Reviewed 10/28/2016

Bravehearts, by Mark Hertsgaard

Whistle-Blowing in the Age of Snowden
Mark Hertsgaard
New York: Hot Books, May 2016




ISBN-13 978-1-5007-0337-7
ISBN 1-5007-0337-3 164pp. HC $21.99
Events during and after the Trump administration prompted me to re-read Hertsgaard's book and update this review in fall 2023. We have never needed whistle-blowers more than we do now; in fact, we need every citizen to be a whistle-blower in every election — most especially in the 2024 presidential election when the very survival of American democracy will be at risk.

The title of this book is aptly chosen, for whistle-blowers always pay a penalty if they expose a serious problem. They may not suffer punishment as dire as Mel Gibson's character faced in the movie Braveheart, but loss of job, criminal charges, and vilification are typical and physical attacks are not unknown.

There are laws in the U.S. that are supposed to protect whistle-blowers from such retaliation, but in practice they have proven easy to circumvent. Such laws date back to thirteenth-century England, the time of the Magna Carta, when they were enacted to limit the power of England's kings. They are known collectively as qui tam laws.1 The U.S. law was strengthened by Congress in 1986 to counter corporate greed, against strong resistance, but there is still a need to bolster it further.

Mark Hertsgaard reports here on the latest round of battles between whistle-blowers and the powerful interests that invariably seek to suppress their concerns, and if suppression fails to punish them. Contrary to my first impression, his primary focus is not on Edward Snowden, though he acknowledges the contribution of that now exiled man. Rather, he discusses the modern history of whistle-blowing, from the days of Daniel Ellsberg and A. Ernest Fitzgerald to the present. He finds many whistle-blowers to profile.2 But the crux of the story is the battles between five other national-security whistle-blowers and their superiors in government. As always, the lesson is that the decision to expose misconduct in one's organization is triply perilous: if one works within the system, non-responsiveness is the norm, ostracism or expulsion the reward for persistence; taking the matter public is likely to incur more severe reprisals, often criminal charges; and choosing to keep silent can weigh on the conscience for the rest of your life.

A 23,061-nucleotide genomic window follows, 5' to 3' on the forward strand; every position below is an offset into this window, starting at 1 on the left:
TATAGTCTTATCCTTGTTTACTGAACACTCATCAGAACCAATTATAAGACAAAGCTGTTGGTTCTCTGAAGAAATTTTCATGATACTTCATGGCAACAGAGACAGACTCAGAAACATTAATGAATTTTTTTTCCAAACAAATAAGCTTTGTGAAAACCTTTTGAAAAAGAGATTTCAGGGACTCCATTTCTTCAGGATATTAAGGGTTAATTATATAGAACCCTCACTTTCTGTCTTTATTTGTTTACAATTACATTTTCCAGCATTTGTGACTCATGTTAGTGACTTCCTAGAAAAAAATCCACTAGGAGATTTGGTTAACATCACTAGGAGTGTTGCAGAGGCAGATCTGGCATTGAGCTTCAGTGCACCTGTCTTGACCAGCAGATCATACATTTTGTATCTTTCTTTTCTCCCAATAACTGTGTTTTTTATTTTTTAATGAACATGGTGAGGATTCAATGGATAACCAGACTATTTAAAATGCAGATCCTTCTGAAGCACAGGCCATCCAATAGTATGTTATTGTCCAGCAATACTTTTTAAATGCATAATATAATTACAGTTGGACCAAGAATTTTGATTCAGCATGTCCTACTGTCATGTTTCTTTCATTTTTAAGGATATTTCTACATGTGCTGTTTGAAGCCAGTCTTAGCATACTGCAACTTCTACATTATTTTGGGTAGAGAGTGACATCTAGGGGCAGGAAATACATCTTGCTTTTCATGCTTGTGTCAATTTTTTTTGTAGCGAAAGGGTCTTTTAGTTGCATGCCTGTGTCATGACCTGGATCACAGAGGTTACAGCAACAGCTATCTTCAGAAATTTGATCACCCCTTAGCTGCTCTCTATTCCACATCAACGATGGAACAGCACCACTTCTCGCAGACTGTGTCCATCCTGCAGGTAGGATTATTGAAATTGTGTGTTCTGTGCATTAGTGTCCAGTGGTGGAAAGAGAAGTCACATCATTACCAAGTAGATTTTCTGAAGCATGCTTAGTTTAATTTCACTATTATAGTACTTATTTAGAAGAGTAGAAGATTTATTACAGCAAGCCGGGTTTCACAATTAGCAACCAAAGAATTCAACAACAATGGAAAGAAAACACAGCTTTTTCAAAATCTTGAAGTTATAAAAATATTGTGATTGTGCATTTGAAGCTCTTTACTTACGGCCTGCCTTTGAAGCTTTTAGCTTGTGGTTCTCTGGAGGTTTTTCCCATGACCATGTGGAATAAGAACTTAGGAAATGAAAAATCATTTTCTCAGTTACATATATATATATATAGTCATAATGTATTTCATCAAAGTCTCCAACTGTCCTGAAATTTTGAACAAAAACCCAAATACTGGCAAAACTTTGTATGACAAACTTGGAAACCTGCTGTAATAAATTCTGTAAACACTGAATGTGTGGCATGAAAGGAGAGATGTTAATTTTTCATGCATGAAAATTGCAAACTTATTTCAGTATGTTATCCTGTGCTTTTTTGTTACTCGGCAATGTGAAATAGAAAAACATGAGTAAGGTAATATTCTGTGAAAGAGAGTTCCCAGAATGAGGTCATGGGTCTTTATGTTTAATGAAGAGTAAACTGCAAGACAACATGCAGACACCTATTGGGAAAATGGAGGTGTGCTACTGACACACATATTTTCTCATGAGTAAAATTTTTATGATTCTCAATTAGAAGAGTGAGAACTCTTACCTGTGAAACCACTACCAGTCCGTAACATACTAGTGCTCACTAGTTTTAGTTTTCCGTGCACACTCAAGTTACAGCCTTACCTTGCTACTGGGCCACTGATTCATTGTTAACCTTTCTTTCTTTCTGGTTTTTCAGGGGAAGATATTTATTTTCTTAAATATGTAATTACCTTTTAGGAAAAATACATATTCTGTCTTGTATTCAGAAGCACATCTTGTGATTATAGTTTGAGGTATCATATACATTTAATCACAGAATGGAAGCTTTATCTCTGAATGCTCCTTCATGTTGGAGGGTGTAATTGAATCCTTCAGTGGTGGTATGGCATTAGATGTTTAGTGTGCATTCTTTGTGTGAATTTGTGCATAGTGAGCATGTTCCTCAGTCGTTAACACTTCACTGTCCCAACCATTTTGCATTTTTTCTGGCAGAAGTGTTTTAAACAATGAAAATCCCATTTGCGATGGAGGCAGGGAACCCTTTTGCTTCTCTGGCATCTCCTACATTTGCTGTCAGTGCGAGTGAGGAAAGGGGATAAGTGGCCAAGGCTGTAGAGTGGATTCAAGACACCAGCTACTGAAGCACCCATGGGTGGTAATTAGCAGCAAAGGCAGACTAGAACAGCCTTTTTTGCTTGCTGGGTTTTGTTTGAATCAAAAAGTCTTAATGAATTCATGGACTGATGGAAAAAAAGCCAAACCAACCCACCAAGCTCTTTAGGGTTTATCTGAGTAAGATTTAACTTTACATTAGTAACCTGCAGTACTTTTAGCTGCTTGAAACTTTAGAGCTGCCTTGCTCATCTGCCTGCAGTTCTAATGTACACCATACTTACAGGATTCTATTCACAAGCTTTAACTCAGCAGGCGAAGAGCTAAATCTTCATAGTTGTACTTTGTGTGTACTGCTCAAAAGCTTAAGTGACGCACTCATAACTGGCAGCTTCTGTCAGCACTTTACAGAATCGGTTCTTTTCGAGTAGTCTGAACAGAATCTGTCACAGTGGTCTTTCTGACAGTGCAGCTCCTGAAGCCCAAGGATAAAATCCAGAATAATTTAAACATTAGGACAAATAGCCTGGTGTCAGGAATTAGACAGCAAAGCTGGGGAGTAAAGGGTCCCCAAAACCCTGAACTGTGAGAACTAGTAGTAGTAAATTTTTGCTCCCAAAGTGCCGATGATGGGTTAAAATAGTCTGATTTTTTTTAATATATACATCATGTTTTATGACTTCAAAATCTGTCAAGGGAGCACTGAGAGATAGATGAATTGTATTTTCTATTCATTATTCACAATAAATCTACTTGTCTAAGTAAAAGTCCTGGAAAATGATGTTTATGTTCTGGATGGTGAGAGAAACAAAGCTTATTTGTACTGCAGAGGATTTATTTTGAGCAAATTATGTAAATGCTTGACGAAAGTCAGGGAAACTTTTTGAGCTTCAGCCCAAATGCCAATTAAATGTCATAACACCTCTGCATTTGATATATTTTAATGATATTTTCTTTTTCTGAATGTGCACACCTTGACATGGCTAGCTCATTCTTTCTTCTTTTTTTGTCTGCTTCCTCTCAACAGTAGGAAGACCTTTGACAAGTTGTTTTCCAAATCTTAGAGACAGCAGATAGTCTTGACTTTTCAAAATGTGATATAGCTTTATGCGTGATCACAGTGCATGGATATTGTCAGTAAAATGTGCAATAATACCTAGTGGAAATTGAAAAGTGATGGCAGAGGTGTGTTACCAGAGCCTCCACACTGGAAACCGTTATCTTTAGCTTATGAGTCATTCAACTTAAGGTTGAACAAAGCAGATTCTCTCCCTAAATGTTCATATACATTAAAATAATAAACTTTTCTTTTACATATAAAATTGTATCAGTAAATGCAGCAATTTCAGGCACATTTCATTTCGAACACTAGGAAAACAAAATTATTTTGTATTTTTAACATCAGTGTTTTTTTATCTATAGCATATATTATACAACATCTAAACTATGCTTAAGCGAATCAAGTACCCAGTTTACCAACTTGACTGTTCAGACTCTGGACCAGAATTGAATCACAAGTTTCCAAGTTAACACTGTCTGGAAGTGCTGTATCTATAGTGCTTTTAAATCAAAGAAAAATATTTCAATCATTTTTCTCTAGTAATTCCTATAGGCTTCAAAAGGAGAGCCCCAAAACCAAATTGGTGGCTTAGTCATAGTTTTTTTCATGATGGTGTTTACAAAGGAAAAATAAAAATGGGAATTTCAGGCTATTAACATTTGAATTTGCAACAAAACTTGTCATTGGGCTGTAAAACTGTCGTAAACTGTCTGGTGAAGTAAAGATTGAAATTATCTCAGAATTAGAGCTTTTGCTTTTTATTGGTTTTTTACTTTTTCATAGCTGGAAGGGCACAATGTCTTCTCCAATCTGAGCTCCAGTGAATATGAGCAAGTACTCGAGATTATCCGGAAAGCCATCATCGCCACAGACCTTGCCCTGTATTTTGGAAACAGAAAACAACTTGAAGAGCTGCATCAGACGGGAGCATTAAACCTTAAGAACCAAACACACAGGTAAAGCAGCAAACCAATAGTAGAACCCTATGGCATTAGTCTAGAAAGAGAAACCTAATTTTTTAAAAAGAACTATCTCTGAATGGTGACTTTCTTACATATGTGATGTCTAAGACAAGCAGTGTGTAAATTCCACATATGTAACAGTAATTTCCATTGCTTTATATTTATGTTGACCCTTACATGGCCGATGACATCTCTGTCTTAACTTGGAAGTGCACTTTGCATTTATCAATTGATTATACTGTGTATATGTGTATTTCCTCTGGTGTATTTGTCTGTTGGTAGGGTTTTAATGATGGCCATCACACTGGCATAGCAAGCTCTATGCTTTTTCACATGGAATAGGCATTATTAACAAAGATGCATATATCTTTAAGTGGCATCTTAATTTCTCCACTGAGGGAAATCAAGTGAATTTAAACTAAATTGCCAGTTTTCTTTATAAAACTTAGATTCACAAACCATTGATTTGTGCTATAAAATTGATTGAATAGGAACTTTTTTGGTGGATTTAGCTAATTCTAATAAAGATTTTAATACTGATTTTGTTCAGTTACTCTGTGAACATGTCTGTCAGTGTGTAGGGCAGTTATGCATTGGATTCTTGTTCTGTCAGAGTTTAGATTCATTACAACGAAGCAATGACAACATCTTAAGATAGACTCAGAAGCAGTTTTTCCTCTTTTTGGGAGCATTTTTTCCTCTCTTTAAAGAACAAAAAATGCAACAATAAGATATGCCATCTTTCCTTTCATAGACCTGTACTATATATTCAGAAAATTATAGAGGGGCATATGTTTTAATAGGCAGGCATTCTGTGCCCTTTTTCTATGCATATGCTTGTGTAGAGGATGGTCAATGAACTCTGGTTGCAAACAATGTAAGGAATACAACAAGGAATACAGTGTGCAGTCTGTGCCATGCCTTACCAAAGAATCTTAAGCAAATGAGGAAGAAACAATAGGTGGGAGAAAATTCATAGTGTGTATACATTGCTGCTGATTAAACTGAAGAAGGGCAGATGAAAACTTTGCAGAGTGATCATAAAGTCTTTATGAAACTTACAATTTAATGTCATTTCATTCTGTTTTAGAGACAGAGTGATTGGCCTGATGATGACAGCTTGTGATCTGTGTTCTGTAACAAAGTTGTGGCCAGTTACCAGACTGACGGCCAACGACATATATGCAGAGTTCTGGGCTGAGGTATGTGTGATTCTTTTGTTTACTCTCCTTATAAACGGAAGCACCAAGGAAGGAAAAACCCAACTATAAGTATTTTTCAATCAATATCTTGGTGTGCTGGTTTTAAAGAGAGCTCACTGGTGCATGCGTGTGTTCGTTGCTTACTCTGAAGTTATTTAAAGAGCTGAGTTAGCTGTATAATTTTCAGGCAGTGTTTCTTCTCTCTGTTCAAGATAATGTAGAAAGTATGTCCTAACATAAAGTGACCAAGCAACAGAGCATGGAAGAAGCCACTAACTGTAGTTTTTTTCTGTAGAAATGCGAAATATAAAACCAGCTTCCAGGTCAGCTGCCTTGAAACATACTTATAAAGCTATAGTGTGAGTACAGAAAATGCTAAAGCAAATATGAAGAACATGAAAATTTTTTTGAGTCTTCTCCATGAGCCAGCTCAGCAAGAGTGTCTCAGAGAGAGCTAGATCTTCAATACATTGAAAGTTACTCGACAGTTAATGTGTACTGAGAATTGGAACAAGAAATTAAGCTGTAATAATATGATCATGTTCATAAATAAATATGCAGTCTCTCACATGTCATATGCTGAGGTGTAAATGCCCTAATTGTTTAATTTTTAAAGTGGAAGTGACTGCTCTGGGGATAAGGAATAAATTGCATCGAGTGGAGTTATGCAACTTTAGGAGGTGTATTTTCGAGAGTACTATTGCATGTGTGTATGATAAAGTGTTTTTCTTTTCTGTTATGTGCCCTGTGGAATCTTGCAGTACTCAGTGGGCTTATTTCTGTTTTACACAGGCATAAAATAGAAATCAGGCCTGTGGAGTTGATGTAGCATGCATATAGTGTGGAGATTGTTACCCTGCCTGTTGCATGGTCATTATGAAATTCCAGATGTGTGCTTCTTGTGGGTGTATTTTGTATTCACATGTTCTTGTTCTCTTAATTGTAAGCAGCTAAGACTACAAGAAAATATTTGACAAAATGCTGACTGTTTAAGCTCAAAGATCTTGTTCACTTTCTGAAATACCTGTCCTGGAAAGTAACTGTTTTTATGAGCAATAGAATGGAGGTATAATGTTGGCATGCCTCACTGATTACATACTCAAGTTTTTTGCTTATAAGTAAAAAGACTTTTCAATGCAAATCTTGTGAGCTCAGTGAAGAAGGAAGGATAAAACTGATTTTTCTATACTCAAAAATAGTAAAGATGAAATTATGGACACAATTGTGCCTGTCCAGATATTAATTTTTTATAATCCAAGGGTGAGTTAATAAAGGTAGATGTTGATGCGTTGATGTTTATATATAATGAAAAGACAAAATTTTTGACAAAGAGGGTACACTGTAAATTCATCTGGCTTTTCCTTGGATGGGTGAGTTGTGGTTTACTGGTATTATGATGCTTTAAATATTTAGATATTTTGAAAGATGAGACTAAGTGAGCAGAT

Hertsgaard shows us all three outcomes. The tale is not a pleasant one. But he reminds us that whistle-blowing is important, even vital, if we are to keep the rights provided to us in our Constitution and Bill of Rights. The matters he covers in this book — issues of unconstitutional searches, economic inequality, safety while traveling, environmental change — are especially germane to our upcoming election.

Hertsgaard writes accurately and well, commits few typographical errors, and makes a solid case. I give it top marks and rate it a must-read, especially now. It has endnotes, but no index. I'd like to call it a keeper, but since it lacks that index I cannot.

Whistle-blowers take the system at its word, confronting colleagues and superiors with well-documented objections, demanding answers, and then they seem shocked when their entreaties are rebuffed and they end up in hot water; surely everyone else should care as much as they do about making things right, shouldn't they?

– Page 88

Well, yes; they should. And we should have a government that we can trust enough to take at its word, at least when it comes to the documents on which it is based — those documents that every politician vows to respect but which most treat as inconvenient when the crunch comes. The fast-approaching election will make an immense difference in that, offering us a choice between undisciplined irrationality and competent elitism.

Effective Whistle-blowing
1 For more on the history of qui tam laws, see my review of Giantkillers.
2 Even so, the ones he names are but a small fraction of the whole, even considering only the past 50 years. For a longer list, see my review of Ralph Nader's Whistle Blowing.
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